DAT/SERT selectivity of flexible GBR 12909 analogs modeled using 3D-QSAR methods

Kathleen M. Gilbert, Terrence L. Boos, Christina M. Dersch, Elisabeth Greiner, Arthur E. Jacobson, David Lewis, Dorota Matecka, Thomas E. Prisinzano, Ying Zhang, Richard B. Rothman, Kenner C. Rice, Carol A. Venanzi

Research output: Contribution to journalArticlepeer-review

14 Scopus citations


The dopamine reuptake inhibitor GBR 12909 (1-{2-[bis(4-fluorophenyl)methoxy]ethyl}-4-(3-phenylpropyl)piperazine, 1) and its analogs have been developed as tools to test the hypothesis that selective dopamine transporter (DAT) inhibitors will be useful therapeutics for cocaine addiction. This 3D-QSAR study focuses on the effect of substitutions in the phenylpropyl region of 1. CoMFA and CoMSIA techniques were used to determine a predictive and stable model for the DAT/serotonin transporter (SERT) selectivity (represented by pKi (DAT/SERT)) of a set of flexible analogs of 1, most of which have eight rotatable bonds. In the absence of a rigid analog to use as a 3D-QSAR template, six conformational families of analogs were constructed from six pairs of piperazine and piperidine template conformers identified by hierarchical clustering as representative molecular conformations. Three models stable to y-value scrambling were identified after a comprehensive CoMFA and CoMSIA survey with Region Focusing. Test set correlation validation led to an acceptable model, with q2 = 0.508, standard error of prediction = 0.601, two components, r2 = 0.685, standard error of estimate = 0.481, F value = 39, percent steric contribution = 65, and percent electrostatic contribution = 35. A CoMFA contour map identified areas of the molecule that affect pKi (DAT/SERT). This work outlines a protocol for deriving a stable and predictive model of the biological activity of a set of very flexible molecules.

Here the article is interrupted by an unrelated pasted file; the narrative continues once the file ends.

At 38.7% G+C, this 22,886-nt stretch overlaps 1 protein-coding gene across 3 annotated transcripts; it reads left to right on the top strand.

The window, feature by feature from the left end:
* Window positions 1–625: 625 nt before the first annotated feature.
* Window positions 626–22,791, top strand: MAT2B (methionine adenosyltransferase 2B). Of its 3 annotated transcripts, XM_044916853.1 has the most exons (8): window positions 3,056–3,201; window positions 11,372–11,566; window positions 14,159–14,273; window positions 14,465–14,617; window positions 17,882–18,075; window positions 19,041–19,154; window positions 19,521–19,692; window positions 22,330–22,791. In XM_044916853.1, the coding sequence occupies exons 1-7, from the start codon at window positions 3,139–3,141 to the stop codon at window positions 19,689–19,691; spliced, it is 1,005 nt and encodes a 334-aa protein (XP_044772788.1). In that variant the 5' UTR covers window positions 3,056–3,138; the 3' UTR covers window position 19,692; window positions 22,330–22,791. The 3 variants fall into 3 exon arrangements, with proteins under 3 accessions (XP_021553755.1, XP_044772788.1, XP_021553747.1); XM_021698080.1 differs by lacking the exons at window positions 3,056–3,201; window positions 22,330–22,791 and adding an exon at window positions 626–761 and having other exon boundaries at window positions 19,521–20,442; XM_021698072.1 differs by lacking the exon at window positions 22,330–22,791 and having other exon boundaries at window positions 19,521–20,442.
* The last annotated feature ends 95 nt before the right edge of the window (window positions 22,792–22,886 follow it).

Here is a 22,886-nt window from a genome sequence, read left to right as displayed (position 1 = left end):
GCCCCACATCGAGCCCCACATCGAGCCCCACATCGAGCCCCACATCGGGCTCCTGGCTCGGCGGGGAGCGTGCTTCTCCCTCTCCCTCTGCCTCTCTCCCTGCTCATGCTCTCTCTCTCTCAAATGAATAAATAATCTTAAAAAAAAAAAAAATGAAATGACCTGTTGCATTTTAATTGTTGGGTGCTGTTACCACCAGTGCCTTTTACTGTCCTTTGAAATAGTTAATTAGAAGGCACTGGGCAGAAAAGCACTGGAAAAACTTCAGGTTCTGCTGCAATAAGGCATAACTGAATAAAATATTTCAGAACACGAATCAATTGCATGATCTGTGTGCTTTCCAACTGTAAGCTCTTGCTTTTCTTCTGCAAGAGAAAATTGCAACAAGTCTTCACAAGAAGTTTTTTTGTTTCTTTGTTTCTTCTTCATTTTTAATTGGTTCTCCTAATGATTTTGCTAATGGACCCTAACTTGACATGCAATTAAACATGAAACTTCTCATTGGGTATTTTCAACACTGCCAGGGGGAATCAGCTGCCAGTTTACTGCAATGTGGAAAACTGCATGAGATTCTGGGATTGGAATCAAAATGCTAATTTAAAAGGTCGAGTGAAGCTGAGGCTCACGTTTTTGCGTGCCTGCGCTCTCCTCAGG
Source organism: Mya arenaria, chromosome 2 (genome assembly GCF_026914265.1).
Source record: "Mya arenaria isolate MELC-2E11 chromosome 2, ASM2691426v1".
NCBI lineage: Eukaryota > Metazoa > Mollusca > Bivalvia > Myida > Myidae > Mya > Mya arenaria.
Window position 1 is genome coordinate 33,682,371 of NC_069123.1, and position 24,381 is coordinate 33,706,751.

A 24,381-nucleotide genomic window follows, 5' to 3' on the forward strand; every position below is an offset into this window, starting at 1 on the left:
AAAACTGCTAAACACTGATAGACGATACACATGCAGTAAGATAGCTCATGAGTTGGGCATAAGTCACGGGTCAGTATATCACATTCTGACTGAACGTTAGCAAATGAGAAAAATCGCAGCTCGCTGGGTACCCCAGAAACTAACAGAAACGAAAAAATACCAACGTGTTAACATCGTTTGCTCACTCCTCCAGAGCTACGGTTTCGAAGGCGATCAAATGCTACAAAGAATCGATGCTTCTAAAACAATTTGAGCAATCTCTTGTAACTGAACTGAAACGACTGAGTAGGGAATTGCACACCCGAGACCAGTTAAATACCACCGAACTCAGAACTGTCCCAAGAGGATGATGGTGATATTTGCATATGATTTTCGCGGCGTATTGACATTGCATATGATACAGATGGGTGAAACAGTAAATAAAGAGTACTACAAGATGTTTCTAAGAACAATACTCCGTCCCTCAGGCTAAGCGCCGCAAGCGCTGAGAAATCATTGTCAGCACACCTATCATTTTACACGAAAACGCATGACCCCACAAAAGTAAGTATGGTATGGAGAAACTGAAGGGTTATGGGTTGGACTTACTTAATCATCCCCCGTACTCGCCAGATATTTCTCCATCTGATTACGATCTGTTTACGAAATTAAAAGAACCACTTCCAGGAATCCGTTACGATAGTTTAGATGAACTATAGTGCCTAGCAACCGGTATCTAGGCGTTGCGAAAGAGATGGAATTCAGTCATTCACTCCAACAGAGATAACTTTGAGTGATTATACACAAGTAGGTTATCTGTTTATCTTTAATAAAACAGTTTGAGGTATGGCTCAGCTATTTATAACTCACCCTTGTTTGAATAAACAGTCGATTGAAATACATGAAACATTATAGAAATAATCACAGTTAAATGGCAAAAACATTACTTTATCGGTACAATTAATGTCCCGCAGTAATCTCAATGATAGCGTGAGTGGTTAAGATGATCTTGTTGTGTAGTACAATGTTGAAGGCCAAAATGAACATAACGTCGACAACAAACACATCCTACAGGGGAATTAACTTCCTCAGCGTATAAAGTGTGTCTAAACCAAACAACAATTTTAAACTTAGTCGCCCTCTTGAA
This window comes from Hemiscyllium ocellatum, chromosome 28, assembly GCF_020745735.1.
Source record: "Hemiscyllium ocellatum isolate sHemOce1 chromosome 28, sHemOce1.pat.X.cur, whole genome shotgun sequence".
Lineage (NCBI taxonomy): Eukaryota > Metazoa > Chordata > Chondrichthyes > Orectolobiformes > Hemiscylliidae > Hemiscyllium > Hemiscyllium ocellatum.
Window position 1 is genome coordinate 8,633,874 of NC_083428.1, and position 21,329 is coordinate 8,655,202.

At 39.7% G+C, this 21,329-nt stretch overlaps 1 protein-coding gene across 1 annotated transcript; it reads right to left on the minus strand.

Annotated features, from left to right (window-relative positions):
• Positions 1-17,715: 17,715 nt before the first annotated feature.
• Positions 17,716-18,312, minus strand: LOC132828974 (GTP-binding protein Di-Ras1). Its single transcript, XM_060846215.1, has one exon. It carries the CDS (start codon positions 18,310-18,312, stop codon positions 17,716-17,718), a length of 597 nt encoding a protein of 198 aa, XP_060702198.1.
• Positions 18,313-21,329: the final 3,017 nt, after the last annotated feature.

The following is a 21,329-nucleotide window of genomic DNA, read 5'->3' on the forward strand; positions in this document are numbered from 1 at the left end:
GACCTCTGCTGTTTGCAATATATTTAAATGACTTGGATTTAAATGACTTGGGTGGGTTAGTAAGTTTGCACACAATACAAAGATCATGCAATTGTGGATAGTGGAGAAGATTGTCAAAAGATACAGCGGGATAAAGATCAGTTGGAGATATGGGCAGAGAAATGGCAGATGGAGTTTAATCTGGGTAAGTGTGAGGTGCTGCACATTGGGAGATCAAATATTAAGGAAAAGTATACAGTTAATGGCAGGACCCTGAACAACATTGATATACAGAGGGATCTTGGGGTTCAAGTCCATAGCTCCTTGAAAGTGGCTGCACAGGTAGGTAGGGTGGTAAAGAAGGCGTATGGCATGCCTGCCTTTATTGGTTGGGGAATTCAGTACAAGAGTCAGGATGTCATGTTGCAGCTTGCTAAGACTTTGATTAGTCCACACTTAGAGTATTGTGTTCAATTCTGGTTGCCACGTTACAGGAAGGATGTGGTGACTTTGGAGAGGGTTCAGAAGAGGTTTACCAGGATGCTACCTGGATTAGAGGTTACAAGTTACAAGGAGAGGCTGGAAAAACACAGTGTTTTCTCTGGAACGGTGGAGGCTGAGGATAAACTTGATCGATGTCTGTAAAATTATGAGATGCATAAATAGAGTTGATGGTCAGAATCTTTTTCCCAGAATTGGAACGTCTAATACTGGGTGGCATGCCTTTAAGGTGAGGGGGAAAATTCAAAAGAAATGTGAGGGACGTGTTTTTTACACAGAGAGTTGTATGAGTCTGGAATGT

Original languageEnglish
Pages (from-to)1146-1159
Number of pages14
JournalBioorganic and Medicinal Chemistry
Issue number2
StatePublished - Jan 15 2007

Bibliographical note

Funding Information:
This work was supported in part by grant DA018153 to C.A.V. from the National Institutes of Health (NIH). The authors at the Laboratory of Medicinal Chemistry, NIDDK, NIH, thank the National Institute on Drug Abuse for partial financial support of their research program. K.M.G. acknowledges the support of NIH Ruth L. Kirschstein NRSA Individual Predoctoral Fellowship DA15555. The authors wish to thank Dr. Christopher van Dyke, Tripos, Inc. for helpful discussions.


  • 3D-QSAR
  • Cocaine addiction
  • DAT/SERT selectivity
  • Dopamine transporter
  • GBR 12909
  • Validation

ASJC Scopus subject areas

  • Biochemistry
  • Molecular Medicine
  • Molecular Biology
  • Pharmaceutical Science
  • Drug Discovery
  • Clinical Biochemistry
  • Organic Chemistry


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